Critical Success Factors for the Implementation of Public-Private Partnerships in Zimbabwe's State Universities

Charles Massimo


A weakness of the extant Public-Private Partnerships (PPPs) literature to date has been its normative approach to the subject, creating in effect, a 'one size fits all view' of the preconditions or Critical Success Factors (CSFs) for the implementation of PPPs yet they vary with the context and sector. This study challenges the existing prominent CSFs model for the implementation of PPP which it perceives to be broader and biased towards economic infrastructure in rich industrial nations and excludes the realities of post-colonial third world countries. The research developed a refined sector-specific Educational Infrastructure Critical Success Factor Model (EICSFM) that will inform effective implementation of educational infrastructure PPPs in Zimbabwe state universities. Validated suggestions from research participants were compared to the existing model used to guide this study and results showed that some of the suggested CSFs for PPPs in Zimbabwe state universities tallies with this extant widely accepted CSFs model for PPPs, whereas some differ. The new suggested emerging sector-specific CSFs for effective implementation of PPPs in state universities include; the need for state universities to have absolute autonomy, the establishment of institutional PPP Committees, state universities to be creative and aggressive, vibrant leadership at state universities,  universities to have good business orientation, the establishment of innovative PPPs models for educational infrastructure projects (social infrastructure projects), the creation of project bankability and attractiveness to investors, the need for political will and creation of  trust. Comparing such suggestions to the extant CSFs model, the study concluded that even though some these preconditions for successful implementation of PPPs may be similar to some of the existing ones, their application is not similar but context-based. The study thus recommends governments avoid a ‘one size fits all’ perception and approach, but rather encompass sector-specific considerations when adopting and implementing PPPs as an alternative funding option for infrastructure development.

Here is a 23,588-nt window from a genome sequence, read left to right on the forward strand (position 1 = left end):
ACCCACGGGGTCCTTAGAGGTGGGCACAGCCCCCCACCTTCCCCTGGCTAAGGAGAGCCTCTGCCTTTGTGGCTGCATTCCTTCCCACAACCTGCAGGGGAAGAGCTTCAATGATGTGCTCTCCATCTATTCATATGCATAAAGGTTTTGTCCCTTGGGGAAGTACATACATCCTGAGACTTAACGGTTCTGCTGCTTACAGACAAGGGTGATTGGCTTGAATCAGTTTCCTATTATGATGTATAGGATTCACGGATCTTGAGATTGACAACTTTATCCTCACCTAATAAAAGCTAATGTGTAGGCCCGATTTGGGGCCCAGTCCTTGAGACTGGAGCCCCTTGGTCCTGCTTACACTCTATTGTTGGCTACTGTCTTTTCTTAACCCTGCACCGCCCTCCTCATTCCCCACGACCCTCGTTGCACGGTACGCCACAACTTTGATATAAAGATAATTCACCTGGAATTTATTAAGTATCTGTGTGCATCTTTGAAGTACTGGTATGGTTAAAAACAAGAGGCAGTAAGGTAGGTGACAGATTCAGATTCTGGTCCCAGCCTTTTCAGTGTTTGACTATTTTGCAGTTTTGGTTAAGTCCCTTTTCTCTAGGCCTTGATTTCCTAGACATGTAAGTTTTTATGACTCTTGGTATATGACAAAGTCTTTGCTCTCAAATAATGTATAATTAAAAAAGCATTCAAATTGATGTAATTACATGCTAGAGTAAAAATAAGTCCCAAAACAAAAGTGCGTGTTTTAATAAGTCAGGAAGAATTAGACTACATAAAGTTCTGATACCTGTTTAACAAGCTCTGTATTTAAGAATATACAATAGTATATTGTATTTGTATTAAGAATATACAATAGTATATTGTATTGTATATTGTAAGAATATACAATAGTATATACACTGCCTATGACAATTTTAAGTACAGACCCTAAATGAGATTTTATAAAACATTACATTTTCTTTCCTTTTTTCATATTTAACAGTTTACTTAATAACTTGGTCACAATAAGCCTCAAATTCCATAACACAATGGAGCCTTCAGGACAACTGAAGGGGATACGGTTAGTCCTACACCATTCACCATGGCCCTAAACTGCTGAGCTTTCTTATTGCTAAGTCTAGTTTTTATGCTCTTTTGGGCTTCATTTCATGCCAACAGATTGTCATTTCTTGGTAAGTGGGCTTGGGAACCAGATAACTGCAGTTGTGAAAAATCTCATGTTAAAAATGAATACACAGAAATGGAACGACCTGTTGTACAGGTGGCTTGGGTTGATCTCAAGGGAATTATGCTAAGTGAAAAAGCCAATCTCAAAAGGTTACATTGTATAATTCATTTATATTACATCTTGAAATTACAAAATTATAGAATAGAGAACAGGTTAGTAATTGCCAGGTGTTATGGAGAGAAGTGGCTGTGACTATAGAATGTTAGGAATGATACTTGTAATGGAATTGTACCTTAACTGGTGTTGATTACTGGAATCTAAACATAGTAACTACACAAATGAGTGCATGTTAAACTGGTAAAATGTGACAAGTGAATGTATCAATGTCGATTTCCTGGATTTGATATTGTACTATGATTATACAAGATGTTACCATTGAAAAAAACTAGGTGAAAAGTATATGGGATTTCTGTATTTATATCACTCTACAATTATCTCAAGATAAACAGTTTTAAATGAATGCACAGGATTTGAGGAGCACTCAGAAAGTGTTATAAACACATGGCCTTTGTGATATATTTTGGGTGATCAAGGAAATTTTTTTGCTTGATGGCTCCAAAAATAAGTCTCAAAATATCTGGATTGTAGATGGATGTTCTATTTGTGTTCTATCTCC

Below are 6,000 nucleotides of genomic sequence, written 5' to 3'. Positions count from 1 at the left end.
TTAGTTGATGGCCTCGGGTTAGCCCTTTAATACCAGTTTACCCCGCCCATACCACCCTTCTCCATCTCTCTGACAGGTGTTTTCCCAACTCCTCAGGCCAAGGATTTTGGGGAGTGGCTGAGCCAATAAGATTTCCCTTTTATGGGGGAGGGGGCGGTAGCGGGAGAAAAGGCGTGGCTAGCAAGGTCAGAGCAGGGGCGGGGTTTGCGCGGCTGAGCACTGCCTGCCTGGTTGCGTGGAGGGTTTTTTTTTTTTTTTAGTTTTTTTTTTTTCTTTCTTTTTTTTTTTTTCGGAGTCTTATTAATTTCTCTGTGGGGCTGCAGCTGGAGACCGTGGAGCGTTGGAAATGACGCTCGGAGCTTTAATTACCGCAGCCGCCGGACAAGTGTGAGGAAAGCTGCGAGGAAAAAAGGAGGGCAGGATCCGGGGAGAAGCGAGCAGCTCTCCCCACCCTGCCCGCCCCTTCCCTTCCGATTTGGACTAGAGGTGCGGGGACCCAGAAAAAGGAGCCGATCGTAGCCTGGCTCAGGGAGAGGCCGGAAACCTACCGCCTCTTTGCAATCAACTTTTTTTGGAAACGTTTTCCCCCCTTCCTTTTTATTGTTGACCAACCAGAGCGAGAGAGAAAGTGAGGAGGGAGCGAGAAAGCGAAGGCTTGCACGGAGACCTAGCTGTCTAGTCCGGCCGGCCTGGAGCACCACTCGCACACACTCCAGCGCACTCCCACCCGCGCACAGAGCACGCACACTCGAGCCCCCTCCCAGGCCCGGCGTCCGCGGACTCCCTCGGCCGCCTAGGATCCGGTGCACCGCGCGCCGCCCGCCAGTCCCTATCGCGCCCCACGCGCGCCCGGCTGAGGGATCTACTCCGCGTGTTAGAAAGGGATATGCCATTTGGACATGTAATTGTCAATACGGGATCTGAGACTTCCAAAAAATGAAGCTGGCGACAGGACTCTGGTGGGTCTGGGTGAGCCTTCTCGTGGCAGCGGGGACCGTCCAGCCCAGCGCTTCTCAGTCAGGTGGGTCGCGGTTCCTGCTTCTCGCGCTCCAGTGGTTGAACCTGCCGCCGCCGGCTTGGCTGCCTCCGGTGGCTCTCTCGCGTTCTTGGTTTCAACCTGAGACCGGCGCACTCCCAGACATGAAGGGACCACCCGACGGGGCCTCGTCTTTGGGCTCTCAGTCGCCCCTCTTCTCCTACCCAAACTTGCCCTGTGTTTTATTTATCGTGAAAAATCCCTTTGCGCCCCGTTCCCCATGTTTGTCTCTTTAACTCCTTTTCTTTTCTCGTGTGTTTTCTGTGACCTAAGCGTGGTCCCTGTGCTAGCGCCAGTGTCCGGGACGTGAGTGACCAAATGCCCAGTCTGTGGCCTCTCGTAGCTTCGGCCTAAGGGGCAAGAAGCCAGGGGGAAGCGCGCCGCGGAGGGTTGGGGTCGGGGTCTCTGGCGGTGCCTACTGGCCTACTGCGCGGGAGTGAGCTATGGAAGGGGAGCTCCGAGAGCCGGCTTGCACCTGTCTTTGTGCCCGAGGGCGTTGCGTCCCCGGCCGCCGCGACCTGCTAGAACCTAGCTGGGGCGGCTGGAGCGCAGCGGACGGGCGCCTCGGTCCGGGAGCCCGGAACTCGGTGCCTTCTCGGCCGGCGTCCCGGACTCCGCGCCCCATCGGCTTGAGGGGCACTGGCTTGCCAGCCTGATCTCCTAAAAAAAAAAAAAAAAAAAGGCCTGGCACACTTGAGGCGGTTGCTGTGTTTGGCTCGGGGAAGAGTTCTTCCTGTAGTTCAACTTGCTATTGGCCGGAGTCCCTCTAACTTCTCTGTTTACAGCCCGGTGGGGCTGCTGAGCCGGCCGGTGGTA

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Journal of Public Administration and Governance  ISSN 2161-7104


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